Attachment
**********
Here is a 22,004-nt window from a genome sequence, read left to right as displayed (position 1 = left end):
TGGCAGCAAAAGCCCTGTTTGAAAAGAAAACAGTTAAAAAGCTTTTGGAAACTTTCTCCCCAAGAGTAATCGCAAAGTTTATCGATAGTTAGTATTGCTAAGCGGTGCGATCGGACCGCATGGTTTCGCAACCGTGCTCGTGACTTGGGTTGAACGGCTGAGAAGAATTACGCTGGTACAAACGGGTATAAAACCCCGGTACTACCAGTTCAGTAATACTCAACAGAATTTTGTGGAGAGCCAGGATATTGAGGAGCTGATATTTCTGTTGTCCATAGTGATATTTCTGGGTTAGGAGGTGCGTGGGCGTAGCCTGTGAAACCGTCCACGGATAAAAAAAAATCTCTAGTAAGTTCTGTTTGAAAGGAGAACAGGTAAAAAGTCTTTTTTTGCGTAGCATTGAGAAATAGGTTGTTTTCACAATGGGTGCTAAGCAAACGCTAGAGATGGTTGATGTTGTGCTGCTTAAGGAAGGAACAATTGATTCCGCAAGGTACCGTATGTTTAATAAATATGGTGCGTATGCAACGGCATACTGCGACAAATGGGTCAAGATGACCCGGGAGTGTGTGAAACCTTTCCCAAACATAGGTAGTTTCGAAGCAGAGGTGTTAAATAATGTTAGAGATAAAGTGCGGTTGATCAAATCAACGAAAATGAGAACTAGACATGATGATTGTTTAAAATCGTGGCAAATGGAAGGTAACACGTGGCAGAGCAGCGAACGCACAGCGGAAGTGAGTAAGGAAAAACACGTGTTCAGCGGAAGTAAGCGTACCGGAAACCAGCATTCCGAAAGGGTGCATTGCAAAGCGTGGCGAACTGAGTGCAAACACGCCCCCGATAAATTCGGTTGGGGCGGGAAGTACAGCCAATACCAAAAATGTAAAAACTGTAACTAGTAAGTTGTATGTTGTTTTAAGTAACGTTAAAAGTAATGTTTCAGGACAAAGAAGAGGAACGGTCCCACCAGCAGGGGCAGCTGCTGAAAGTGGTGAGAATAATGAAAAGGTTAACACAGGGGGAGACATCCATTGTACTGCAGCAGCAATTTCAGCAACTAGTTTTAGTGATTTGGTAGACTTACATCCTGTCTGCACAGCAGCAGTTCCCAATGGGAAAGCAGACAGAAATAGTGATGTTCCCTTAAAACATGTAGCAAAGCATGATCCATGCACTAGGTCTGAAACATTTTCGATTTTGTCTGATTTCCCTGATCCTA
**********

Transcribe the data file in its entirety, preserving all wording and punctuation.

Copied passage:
Here is a 22,004-nt window from a genome sequence, read left to right as displayed (position 1 = left end):
TGGCAGCAAAAGCCCTGTTTGAAAAGAAAACAGTTAAAAAGCTTTTGGAAACTTTCTCCCCAAGAGTAATCGCAAAGTTTATCGATAGTTAGTATTGCTAAGCGGTGCGATCGGACCGCATGGTTTCGCAACCGTGCTCGTGACTTGGGTTGAACGGCTGAGAAGAATTACGCTGGTACAAACGGGTATAAAACCCCGGTACTACCAGTTCAGTAATACTCAACAGAATTTTGTGGAGAGCCAGGATATTGAGGAGCTGATATTTCTGTTGTCCATAGTGATATTTCTGGGTTAGGAGGTGCGTGGGCGTAGCCTGTGAAACCGTCCACGGATAAAAAAAAATCTCTAGTAAGTTCTGTTTGAAAGGAGAACAGGTAAAAAGTCTTTTTTTGCGTAGCATTGAGAAATAGGTTGTTTTCACAATGGGTGCTAAGCAAACGCTAGAGATGGTTGATGTTGTGCTGCTTAAGGAAGGAACAATTGATTCCGCAAGGTACCGTATGTTTAATAAATATGGTGCGTATGCAACGGCATACTGCGACAAATGGGTCAAGATGACCCGGGAGTGTGTGAAACCTTTCCCAAACATAGGTAGTTTCGAAGCAGAGGTGTTAAATAATGTTAGAGATAAAGTGCGGTTGATCAAATCAACGAAAATGAGAACTAGACATGATGATTGTTTAAAATCGTGGCAAATGGAAGGTAACACGTGGCAGAGCAGCGAACGCACAGCGGAAGTGAGTAAGGAAAAACACGTGTTCAGCGGAAGTAAGCGTACCGGAAACCAGCATTCCGAAAGGGTGCATTGCAAAGCGTGGCGAACTGAGTGCAAACACGCCCCCGATAAATTCGGTTGGGGCGGGAAGTACAGCCAATACCAAAAATGTAAAAACTGTAACTAGTAAGTTGTATGTTGTTTTAAGTAACGTTAAAAGTAATGTTTCAGGACAAAGAAGAGGAACGGTCCCACCAGCAGGGGCAGCTGCTGAAAGTGGTGAGAATAATGAAAAGGTTAACACAGGGGGAGACATCCATTGTACTGCAGCAGCAATTTCAGCAACTAGTTTTAGTGATTTGGTAGACTTACATCCTGTCTGCACAGCAGCAGTTCCCAATGGGAAAGCAGACAGAAATAGTGATGTTCCCTTAAAACATGTAGCAAAGCATGATCCATGCACTAGGTCTGAAACATTTTCGATTTTGTCTGATTTCCCTGATCCTA